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Living by the Golden Rule: Mentor – Scholar – World Citizen

A Festschrift for Wolfgang Mieder’s 75th Birthday

Edited By Andreas Nolte and Dennis Mahoney

This Festschrift for Wolfgang Mieder, preeminent paremiologist and folklorist, combines personal tributes and scholarly papers by colleagues, friends, and former students – presented in three categories that address his roles as a mentor, scholar, and world citizen over many decades.

The central scholarly section likewise consists of three parts. The papers dealing with proverbs examine them as patterns, stereotypes, rhetorical devices, media for self-enchantment, and means of allusion in works by Tolstoy, Solzhenitsyn, Chukovskaya, and Kempowski. A second group deals with fairy-tale motifs in literary works by Lehmann, Rabinowich, and Hummel. A third section includes topics ranging from James Bond to Stephen King, from runaway slaves to the Holocaust, and literature as cultural ecology.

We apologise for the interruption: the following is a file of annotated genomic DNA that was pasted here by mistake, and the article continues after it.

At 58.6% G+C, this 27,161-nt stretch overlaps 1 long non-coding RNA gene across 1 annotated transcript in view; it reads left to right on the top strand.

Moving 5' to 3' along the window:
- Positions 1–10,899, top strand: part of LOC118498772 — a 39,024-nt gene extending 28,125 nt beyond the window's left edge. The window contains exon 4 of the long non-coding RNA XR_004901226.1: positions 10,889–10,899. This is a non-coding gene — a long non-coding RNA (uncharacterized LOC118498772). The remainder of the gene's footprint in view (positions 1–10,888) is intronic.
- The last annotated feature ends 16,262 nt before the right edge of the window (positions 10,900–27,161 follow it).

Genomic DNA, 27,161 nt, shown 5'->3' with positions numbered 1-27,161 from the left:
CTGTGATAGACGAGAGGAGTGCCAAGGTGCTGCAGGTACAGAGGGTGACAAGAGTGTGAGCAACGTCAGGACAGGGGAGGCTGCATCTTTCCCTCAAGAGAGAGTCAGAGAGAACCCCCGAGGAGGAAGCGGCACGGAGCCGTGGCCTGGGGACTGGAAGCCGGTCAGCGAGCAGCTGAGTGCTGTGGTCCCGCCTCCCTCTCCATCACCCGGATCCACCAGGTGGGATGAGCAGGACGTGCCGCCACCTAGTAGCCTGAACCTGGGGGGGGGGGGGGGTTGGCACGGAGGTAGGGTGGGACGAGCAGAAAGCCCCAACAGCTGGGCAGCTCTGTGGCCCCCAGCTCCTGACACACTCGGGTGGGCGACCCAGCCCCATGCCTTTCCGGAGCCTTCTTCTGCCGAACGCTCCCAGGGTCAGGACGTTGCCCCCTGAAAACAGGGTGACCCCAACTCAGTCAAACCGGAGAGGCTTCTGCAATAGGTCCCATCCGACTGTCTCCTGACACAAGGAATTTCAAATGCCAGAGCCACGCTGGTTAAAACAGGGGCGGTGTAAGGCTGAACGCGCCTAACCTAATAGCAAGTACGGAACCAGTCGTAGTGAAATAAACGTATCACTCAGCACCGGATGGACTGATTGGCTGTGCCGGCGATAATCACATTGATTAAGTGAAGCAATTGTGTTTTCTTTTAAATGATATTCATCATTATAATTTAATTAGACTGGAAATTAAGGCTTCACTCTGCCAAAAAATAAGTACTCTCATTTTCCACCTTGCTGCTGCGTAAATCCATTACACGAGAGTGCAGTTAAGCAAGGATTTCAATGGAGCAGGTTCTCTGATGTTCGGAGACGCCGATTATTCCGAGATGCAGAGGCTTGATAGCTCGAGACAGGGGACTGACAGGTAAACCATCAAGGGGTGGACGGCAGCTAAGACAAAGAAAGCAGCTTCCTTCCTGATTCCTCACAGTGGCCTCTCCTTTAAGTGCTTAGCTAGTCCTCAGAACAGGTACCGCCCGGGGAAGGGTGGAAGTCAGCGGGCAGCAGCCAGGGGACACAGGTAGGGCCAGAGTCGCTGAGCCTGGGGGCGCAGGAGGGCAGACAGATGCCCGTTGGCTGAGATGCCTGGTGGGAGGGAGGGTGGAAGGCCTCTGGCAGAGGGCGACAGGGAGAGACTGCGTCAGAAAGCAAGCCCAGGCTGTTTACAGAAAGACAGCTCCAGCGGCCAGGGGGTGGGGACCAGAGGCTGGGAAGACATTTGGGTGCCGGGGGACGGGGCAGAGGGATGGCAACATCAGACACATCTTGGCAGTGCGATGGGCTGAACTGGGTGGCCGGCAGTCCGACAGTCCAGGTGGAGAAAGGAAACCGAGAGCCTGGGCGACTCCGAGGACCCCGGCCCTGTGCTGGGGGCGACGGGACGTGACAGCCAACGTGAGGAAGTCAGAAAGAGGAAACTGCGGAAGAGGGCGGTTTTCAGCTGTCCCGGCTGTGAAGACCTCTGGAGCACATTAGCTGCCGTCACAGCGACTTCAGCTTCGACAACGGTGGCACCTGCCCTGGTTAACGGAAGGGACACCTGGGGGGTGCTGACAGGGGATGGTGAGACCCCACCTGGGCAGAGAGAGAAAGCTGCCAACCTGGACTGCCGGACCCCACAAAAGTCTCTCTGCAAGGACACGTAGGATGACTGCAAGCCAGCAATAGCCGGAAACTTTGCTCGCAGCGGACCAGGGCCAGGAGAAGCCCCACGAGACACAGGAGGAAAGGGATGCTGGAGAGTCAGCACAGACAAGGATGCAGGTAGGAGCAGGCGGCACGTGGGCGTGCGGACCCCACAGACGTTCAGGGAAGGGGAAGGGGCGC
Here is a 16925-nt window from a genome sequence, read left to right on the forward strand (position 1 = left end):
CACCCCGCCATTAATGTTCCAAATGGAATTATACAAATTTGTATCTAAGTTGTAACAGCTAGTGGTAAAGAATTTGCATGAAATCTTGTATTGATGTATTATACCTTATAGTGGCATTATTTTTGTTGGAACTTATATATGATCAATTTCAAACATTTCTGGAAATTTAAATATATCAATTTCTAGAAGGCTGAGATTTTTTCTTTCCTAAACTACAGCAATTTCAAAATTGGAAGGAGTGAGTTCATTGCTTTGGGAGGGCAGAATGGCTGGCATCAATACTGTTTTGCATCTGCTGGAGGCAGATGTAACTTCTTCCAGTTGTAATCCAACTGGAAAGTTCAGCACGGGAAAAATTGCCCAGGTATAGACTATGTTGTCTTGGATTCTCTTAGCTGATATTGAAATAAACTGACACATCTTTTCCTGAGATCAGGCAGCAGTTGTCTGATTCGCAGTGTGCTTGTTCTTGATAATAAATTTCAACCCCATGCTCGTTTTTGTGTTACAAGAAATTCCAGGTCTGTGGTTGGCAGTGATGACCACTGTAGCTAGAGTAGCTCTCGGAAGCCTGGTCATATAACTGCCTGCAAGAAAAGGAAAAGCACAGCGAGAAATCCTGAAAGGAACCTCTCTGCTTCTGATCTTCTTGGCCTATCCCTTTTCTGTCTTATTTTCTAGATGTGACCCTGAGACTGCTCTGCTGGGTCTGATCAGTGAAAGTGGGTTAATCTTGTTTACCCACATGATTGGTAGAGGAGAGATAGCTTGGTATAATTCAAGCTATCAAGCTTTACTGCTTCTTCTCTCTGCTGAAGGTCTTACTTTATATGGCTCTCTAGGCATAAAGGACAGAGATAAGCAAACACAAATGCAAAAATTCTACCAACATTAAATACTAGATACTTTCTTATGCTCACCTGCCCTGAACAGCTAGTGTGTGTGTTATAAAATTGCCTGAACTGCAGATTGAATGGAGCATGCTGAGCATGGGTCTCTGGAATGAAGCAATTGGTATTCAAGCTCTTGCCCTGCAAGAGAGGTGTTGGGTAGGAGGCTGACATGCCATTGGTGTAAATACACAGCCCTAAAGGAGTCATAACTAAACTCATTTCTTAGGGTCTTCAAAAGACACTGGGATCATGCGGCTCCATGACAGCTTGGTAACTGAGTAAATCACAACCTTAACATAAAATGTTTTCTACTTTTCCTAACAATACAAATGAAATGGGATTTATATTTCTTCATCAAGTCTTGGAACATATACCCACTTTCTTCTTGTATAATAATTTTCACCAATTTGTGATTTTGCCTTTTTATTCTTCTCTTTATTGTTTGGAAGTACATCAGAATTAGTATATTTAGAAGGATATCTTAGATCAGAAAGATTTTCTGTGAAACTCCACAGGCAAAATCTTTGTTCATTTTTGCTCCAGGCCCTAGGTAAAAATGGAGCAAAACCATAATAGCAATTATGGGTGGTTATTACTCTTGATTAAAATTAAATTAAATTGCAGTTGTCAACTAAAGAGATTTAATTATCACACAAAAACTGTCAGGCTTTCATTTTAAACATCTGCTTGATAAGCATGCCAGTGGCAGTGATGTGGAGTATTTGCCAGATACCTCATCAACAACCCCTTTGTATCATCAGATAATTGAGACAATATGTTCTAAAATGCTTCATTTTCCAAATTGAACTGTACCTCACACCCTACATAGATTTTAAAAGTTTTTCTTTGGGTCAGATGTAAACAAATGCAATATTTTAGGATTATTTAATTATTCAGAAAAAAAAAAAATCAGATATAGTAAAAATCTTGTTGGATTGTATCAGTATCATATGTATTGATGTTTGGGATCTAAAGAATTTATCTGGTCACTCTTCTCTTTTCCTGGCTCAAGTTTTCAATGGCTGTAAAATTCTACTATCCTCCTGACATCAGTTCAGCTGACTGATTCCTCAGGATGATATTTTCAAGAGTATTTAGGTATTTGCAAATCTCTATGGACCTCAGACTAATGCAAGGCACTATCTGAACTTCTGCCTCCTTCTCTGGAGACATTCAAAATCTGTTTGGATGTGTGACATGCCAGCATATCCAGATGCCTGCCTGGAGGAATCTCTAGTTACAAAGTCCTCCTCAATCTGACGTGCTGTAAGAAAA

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There’s no X, only Y


A Corpus-based Study of German and English Proverb Patterns

Abstract: This paper discusses new perspectives for a usage-based paremiology from a corpus-linguistic point of view. Using the example of proverb patterns, it shows different degrees of fixedness and proverb quality in German-English contrast. An interesting insight is that proverb similarities and differences can also be described by restrictions of semi-abstract schemes.

1. Corpus linguistics meets paremiology

The proverb lives on. A quick glanvce at the world of new media is enough to see the endless creativity of fixed sentences. New media revive these old (not old-fashioned) text types. The colloquial forms of Internet communication resemble spoken language and this could be an explanation for the growing number of proverbs and slogans on Internet platforms, Facebook, Twitter etc. Speakers/writers use proverbs to reflect upon their messages and to comment on problems of everyday life, politics, culture and sports. Huge text databases of modern written language (electronic corpora) show the vitality of proverbs in the 21st century as well. If one needs proof for this, I recommend consulting the proverb frequency lists that we have compiled in the context of our exhaustive empirical proverb studies during the last years. These lists are results of complex iterative search procedures that we developed based on the German Reference Corpus DeReKo (cf. Institut für Deutsche Sprache 2017).1 We distinguish between search procedures based on narrow queries (fixed components, fixed syntax, no variance regarding inflections, word...

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